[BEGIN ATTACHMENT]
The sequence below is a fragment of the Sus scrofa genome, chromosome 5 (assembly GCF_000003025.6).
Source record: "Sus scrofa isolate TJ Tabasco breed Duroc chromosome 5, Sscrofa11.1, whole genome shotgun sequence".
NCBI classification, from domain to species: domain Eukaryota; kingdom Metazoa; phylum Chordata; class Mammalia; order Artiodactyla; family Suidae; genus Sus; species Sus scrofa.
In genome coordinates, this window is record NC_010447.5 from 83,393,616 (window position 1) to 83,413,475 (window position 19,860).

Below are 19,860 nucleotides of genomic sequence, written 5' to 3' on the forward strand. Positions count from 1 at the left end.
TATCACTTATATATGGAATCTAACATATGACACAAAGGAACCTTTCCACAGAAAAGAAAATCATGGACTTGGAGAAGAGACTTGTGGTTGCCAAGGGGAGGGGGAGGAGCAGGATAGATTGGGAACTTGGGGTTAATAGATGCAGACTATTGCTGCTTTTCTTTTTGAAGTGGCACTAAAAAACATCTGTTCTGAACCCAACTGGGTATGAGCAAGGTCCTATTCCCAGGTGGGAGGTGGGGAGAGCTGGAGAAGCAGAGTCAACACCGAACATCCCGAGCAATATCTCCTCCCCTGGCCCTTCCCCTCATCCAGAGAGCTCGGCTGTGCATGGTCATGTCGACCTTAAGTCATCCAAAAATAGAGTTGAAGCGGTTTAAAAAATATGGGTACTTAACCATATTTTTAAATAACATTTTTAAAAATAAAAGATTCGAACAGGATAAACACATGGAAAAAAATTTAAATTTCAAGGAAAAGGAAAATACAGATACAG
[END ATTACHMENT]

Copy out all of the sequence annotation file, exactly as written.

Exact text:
The sequence below is a fragment of the Sus scrofa genome, chromosome 5 (assembly GCF_000003025.6).
Source record: "Sus scrofa isolate TJ Tabasco breed Duroc chromosome 5, Sscrofa11.1, whole genome shotgun sequence".
NCBI classification, from domain to species: domain Eukaryota; kingdom Metazoa; phylum Chordata; class Mammalia; order Artiodactyla; family Suidae; genus Sus; species Sus scrofa.
In genome coordinates, this window is record NC_010447.5 from 83,393,616 (window position 1) to 83,413,475 (window position 19,860).

Below are 19,860 nucleotides of genomic sequence, written 5' to 3' on the forward strand. Positions count from 1 at the left end.
TATCACTTATATATGGAATCTAACATATGACACAAAGGAACCTTTCCACAGAAAAGAAAATCATGGACTTGGAGAAGAGACTTGTGGTTGCCAAGGGGAGGGGGAGGAGCAGGATAGATTGGGAACTTGGGGTTAATAGATGCAGACTATTGCTGCTTTTCTTTTTGAAGTGGCACTAAAAAACATCTGTTCTGAACCCAACTGGGTATGAGCAAGGTCCTATTCCCAGGTGGGAGGTGGGGAGAGCTGGAGAAGCAGAGTCAACACCGAACATCCCGAGCAATATCTCCTCCCCTGGCCCTTCCCCTCATCCAGAGAGCTCGGCTGTGCATGGTCATGTCGACCTTAAGTCATCCAAAAATAGAGTTGAAGCGGTTTAAAAAATATGGGTACTTAACCATATTTTTAAATAACATTTTTAAAAATAAAAGATTCGAACAGGATAAACACATGGAAAAAAATTTAAATTTCAAGGAAAAGGAAAATACAGATACAG